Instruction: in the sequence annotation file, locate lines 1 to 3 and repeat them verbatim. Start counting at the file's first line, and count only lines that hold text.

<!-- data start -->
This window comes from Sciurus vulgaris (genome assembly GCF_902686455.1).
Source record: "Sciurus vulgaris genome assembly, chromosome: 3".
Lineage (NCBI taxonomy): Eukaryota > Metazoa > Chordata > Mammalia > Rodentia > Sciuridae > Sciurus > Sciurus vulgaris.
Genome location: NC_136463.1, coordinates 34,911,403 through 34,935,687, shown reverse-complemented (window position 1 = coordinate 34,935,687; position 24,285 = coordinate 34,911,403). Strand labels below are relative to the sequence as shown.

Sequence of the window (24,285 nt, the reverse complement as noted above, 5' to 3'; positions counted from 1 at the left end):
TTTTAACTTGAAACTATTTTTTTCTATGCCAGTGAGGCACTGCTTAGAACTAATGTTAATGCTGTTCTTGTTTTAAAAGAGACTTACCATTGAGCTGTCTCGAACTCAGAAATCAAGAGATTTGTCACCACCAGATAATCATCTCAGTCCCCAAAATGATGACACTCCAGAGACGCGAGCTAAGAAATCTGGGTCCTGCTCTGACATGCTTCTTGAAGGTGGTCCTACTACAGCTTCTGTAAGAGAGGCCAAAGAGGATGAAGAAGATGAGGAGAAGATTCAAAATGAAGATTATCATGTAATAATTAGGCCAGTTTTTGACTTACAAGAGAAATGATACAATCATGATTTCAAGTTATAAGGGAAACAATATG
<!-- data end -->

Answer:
This window comes from Sciurus vulgaris (genome assembly GCF_902686455.1).
Source record: "Sciurus vulgaris genome assembly, chromosome: 3".
Lineage (NCBI taxonomy): Eukaryota > Metazoa > Chordata > Mammalia > Rodentia > Sciuridae > Sciurus > Sciurus vulgaris.